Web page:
We just went up to X; (hears our ajender) Day one: find camp ground, set up srunk tent, drink coke eat porky bats, go see X (daddys Godmothr) Day Two: go to beach laze around on beack and in shrunk tend. (and go to balhs). Day three; same as day two. Day four; drive to Y lion Safri, and have ago on, the hrydo slide, the mini golf the train (mini) the pedel boot to the tobgan, and we saw a magic show and a star tallin quest. (we also so the lions, tigers, bufflo, deer etc.). Then we went to Pizza hut had dinner went to X’s house and whatched star trek (the motin pitcure).
X was there with Y. Z has a queer decease ?hands, feet and mouth which is evidently rampaging round the preschoolers.
[From the days before computers etc. when phone calls abroad were booked and cost a fortune] It was lovely to hear you the other day – it never ceases to be a miracle to me – and surely it can’t be long before we’ll be able to travel that way.
On the subject of grandchildren, there is still only one who is married, and no sign of offspring – two are living happily in sin, one is gay, and three are still playing the field. So much for posterity.
This typewriter is being a great nuisance. It seems to have stopped refusing to reverse the ribbon at one end, which it was doing for a time, but now the platen and rollers are refusing to grip the paper, so it won’t wind on properly – and often refuses to accept the paper when I first feed it in without scrumpling it up at the edges.
She was a remarkable old lady – daughter of a skilled cabinet maker – who lost her mother in childbirth when she was ten, and thereafter was ‘mother’ to the family until the first world war, when her three brothers went off to the Front as they got old enough. She got a job in the Income Tax department, which she lost again with peacetime. Her father remarried a lady with a boarding house in X, and her brothers also soon got married so she was on her own and determined to see the world (which meant accepting a post as a cook in New Zealand with a £10 passage). She only had one contact there, apart from her prospective employer, and that was a Kiwi who had stayed a couple of years before in the [boarding house]. She had never met him, but her father gave her the name and address. In due course she got in touch with him. And at their second meeting he proposed and was accepted! That was the late 20s, and she was rising 40, but they had four children, including a set of twins.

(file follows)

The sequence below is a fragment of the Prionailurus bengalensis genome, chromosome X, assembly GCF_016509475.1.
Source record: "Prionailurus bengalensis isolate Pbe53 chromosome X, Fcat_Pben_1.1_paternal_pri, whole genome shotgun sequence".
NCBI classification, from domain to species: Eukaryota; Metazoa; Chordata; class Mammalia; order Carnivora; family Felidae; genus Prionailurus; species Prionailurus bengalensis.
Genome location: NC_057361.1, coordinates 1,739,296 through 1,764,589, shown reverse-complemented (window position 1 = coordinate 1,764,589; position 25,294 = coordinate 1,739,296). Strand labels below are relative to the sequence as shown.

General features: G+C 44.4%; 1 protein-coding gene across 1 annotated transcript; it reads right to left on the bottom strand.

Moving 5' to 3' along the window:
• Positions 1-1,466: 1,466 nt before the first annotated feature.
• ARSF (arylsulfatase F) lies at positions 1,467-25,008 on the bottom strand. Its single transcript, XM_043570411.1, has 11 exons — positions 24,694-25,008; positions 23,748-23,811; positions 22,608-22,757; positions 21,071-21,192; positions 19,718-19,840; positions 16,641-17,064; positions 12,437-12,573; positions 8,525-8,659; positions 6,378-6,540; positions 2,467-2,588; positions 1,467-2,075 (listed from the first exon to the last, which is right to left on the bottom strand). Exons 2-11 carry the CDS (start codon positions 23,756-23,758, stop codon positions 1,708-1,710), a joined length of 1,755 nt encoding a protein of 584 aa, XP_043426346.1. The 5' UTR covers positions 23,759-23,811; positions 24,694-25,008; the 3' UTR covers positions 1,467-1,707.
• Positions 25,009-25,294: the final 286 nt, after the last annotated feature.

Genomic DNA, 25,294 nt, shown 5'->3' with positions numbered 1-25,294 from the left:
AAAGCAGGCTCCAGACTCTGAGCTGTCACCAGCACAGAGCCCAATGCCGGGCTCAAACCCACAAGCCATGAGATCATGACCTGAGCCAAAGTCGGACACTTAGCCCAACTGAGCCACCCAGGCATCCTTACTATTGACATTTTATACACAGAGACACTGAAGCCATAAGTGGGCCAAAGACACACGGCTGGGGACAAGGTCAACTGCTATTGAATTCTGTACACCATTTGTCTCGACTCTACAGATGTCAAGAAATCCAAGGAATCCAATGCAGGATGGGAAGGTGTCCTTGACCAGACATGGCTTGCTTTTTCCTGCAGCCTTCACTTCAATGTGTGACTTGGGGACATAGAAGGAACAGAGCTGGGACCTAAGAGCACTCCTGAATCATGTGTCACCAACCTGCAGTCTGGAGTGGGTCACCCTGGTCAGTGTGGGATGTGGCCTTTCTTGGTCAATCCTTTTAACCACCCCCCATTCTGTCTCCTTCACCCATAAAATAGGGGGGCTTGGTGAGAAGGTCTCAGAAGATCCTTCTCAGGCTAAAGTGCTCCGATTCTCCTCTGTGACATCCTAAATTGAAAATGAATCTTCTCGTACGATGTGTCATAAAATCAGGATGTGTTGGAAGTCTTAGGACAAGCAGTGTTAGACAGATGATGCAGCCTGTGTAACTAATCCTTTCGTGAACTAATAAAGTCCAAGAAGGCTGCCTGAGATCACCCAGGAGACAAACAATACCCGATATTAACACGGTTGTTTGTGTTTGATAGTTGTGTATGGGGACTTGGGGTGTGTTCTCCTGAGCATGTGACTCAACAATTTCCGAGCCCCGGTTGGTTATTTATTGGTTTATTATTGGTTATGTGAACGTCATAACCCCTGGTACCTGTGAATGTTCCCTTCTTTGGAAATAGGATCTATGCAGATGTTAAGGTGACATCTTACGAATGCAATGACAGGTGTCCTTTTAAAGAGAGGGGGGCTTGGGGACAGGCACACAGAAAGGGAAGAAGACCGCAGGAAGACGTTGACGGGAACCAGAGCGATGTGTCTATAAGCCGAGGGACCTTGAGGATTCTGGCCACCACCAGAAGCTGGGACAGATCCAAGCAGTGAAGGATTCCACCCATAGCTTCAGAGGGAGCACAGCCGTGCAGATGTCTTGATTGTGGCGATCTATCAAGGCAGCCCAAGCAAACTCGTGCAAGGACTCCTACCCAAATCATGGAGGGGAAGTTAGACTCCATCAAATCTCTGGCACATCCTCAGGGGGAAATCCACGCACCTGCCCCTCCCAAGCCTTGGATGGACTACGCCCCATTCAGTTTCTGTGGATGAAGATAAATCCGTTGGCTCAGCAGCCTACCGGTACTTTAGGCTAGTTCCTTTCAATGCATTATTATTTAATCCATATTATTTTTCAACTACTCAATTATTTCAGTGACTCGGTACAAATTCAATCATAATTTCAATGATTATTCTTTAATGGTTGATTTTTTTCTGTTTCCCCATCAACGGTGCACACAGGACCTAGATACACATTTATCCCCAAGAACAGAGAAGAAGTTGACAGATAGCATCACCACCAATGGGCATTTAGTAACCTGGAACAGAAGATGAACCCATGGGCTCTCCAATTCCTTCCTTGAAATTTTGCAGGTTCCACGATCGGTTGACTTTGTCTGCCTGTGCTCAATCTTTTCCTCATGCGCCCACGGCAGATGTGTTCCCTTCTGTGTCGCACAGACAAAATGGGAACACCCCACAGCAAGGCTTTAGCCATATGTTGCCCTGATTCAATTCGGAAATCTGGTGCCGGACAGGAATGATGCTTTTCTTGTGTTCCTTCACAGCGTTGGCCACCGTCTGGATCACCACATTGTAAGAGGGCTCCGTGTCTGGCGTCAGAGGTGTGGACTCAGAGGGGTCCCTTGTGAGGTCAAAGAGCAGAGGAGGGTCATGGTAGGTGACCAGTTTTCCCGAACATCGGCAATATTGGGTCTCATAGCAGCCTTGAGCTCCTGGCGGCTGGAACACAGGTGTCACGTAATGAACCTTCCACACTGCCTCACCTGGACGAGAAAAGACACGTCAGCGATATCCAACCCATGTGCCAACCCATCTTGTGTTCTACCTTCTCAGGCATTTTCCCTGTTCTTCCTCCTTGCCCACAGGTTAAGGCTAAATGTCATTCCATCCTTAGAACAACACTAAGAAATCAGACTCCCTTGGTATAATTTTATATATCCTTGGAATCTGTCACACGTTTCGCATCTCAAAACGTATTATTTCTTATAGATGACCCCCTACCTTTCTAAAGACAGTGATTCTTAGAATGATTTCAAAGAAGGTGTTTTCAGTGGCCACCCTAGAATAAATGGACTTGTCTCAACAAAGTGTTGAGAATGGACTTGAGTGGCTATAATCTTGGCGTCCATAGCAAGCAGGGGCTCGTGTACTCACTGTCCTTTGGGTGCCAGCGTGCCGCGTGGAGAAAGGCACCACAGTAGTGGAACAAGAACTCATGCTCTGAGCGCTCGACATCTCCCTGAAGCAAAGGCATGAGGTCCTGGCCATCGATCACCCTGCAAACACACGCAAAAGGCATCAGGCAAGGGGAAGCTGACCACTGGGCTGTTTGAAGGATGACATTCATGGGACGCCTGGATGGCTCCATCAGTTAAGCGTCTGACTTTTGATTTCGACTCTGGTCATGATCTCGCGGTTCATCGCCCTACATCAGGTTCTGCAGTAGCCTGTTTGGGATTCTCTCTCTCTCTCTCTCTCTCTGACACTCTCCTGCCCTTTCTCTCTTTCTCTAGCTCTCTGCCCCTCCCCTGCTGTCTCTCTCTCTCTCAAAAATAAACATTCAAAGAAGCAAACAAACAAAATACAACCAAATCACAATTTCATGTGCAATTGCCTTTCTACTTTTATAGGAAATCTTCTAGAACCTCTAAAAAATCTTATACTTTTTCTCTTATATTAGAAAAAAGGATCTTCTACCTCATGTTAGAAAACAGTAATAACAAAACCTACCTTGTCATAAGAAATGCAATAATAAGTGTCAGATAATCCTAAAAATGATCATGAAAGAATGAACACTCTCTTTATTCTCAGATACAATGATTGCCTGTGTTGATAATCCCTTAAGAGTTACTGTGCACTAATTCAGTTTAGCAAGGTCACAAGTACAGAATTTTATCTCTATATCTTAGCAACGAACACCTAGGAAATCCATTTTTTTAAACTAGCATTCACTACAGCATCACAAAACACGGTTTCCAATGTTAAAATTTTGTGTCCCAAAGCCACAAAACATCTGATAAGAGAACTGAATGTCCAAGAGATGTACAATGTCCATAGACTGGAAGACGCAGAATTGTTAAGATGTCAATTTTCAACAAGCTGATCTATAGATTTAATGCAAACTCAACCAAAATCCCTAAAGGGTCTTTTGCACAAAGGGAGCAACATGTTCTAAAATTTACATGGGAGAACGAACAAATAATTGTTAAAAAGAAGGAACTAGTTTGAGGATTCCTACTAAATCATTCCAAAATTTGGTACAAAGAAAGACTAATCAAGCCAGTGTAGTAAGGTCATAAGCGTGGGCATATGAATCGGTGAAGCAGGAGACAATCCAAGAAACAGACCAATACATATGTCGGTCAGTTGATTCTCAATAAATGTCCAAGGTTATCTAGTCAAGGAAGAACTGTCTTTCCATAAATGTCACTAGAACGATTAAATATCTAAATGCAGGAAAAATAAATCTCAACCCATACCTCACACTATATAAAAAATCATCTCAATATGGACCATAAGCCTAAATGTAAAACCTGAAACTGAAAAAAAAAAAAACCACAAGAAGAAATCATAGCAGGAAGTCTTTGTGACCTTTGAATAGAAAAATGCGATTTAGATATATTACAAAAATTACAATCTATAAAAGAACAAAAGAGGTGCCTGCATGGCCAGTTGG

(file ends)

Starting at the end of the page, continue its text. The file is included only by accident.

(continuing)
The general principle behind the government’s Social Welfare programme seems to be that everyone should save like mad all their lives, in order to pay for their own old age and eventual demise; and the idea I was brought up on that any money you inherit should be regarded as a trust for your children, with enjoyment of the income only, is almost regarded as subversive!
The service started with a 3 1/2 year old boy singing the 1st verse of Away in the Manger. He and an 8 year old girl were brought out from an orphanage in Rumania / Russia?? – both very weakly. In 18 months they’re speaking fluent English and healthy and delightful. Their adopted parents are wonderful, having brought up their family, starting again.
X as awkward as ever. I fear he dreads coming into our house, and there’s a free fight even getting him out of the car – really most shaming for us. I don’t know what started it all off – no, I haven’t spanked him or even shouted at him once!!!
I’d love to know about all the other misdoings at her school her daughter got up to, do tell me more.
X is a real delight – gets handed round like a parcel and beams on everyone. She could only go backwards then – and was trying to pull her leg up by holding her clothes – but a few days after she was off – so now the gate has to be locked by the stairs.
X has been elected form captain which was v. good for her morale – I have a suspicion that she’ll be unbearable – in the nicest possible way!!
She’s having a rough ride at work. I don’t think she’d realised how completely unstructured the school is. If her little dears (8 year olds) get bored or cross they go walk-about and come back when they feel like it. Also several of them can’t read…
I asked X (re that couple) about babies a while ago and she made it sound not to be mentioned.
The children fell upon her as though they had suffered tortures during the fortnight (when grandmother and great-aunt were in charge), but needless to say they had been well and truly spoilt really and got away with a lot of minor sins without reprimand – and with a great deal of demanding favourite food and more ice-cream etc. that no doubt mum would have dealt with much more severely than grandmother did – although even she rebelled when the youngest tried to get away with putting golden syrup on a chocolate wheaten biscuit! Ladling it on to a scone was one thing and licking the spoon with a ladleful of treacle in it just passable, but the idea of it on expensive choc bics was too much!!